It looks like you're using an Ad Blocker.

Please white-list or disable in your ad-blocking tool.

Thank you.


Some features of ATS will be disabled while you continue to use an ad-blocker.


Cruithne - is it our second moon?

page: 1

log in


posted on Aug, 18 2004 @ 06:13 AM
Well, Cruithne is earths second moon, sort of. Some say it is, others say it cannot be due to its orbit. But it is an interesting to read into this topic. My view on the matter, is pretty grey, i don't know what to make on this "second moon", its orbit doesn't fit the pattern of our moon. But recently, a third object has been found in our orbit which has been labelled as our third moon, but NASA nerds are saying that the third moon is probably space junk.

Now i have searched hard for some info to understand this object in space.

Earth has a second moon, of sorts, and could have many others, according to three astronomers who did calculations to describe orbital motions at gravitational balance points in space that temporarily pull asteroids into bizarre orbits near our planet.

The 3-mile-wide (5-km) satellite, which takes 770 years to complete a horseshoe-shaped orbit around Earth, is called Cruithne and will remain in a suspended state around Earth for at least 5,000 years.

Cruithne, discovered in 1986, and then found in 1997 to have a highly eccentric orbit, cannot be seen by the naked eye, but scientists working at Queen Mary and Westfield College in London were intrigued enough with its peregrinations to come up with mathematical models to describe its path.

Second moon

This diagram is a view from above the solar system. The Sun is the dot in the centre, the pinkish circle is the orbit of Mercury, the green is Venus, the blue is us, the Earth and red shows the orbit of Mars. And there is the yellow orbit of asteroid Cruithne - it's a massive track that goes out as far as Mars and in as far as Mercury! However, the single most important thing to notice is that Cruithne's orbit is NOT around the Earth.

Another fact is that if you watched over time this yellow line would wander to the right and to the left along the orbit of the Earth once every 385 years! At times the orbit brings Cruithne underneath the south pole of the Earth (40 times further away than the Moon), and at other times it can be on the other side of the Sun. It's all terribly complicated and my calculator blew up last time I tried to work out where Cruithne actually was!

Needless to say you cannot call Cruithne second a moon of the Earth just because it shares the same orbit as the Earth. If it went around us then it's a different story. So what can we call this strange world? Technically and correctly Cruithne is (sorry about the tech-speak) a Co-orbital Near-Earth Asteroid. But if we call it a Co-Orbital Near and Crossing Earth Asteroid, then it becomes a CONCA (pronounced Con-ker), and if that gets picked up by big sceintist people then I've just invented a new world-famous space mnemonic!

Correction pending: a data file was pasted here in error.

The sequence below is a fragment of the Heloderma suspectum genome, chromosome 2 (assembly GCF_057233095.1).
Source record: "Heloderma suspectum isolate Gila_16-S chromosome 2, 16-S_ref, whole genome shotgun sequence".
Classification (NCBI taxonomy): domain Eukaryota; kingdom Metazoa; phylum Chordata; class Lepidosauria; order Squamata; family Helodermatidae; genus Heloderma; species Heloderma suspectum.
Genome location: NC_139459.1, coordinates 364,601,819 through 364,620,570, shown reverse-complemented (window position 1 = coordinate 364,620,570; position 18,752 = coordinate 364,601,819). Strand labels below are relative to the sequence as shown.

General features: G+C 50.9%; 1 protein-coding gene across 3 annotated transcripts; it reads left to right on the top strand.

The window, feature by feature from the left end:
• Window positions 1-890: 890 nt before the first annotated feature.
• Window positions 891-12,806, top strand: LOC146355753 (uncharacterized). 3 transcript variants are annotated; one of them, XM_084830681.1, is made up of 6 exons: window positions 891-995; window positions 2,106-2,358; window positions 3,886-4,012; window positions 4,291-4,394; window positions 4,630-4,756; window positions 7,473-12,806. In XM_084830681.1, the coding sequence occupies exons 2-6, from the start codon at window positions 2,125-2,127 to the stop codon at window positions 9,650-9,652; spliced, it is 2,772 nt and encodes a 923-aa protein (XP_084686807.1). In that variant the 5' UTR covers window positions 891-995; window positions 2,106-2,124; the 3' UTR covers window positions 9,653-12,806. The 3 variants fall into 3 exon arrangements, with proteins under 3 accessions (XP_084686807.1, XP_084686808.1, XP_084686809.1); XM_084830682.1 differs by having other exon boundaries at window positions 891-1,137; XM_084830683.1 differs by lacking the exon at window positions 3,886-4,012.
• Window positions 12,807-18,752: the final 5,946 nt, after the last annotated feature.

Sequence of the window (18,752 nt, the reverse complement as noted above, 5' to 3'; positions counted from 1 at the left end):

And by the way there are now two more asteroids which travel in the same way as Cruithne, called excitingly 1998 UP1 and 2000 PH5 - that brings the total to 3 CONCAs so far.

Asteroid 3753 CRUITHNE

[edit on 18-8-2004 by infinite]

posted on Aug, 18 2004 @ 06:38 AM
The space junk one you are referring to is probably J002E3, first noticed 3rd sept 2002.

Cruinthe isn't quite a moon as its not locked in to Earth orbit, just dragged into an orbit similar to Earths by our gravity. Until it can escape again. From memory there are a couple of other similarly captured natural objects with orbits near Earth.

posted on Aug, 18 2004 @ 06:42 AM

Originally posted by Kano
The space junk one you are referring to is probably J002E3, first noticed 3rd sept 2002.

That was the one i was reffering to

Thanx for the links Kano

posted on Aug, 18 2004 @ 09:21 AM
I agree with Kano, it cant be a moon of earths. It dosent stay with earth. It seems to be a moon of something else, Very odd orbit.

posted on Aug, 18 2004 @ 10:33 AM
I don't know as you could even classify it as a moon. Generally a moon orbits a planet (as stated above) but this object crosses the orbit of two planets, and nearly crosses 4 planetary orbits. If anything, depending on size, it should be classified as an asteroid. It is larger than a normal asteroid I believe, but, still should not be classified as a moon.

[edit on 18-8-2004 by ImAlreadyPsycho]

posted on Aug, 18 2004 @ 01:57 PM
Cruithne is just a captured asteroid between the earth's and the sun's gravities.
Cruithne is sharing the earth's orbit around the sun and as others have said, it does not revolve around the earth.
So, I don't think its our second moon.

[edit on 18-8-2004 by jp1111]

top topics

log in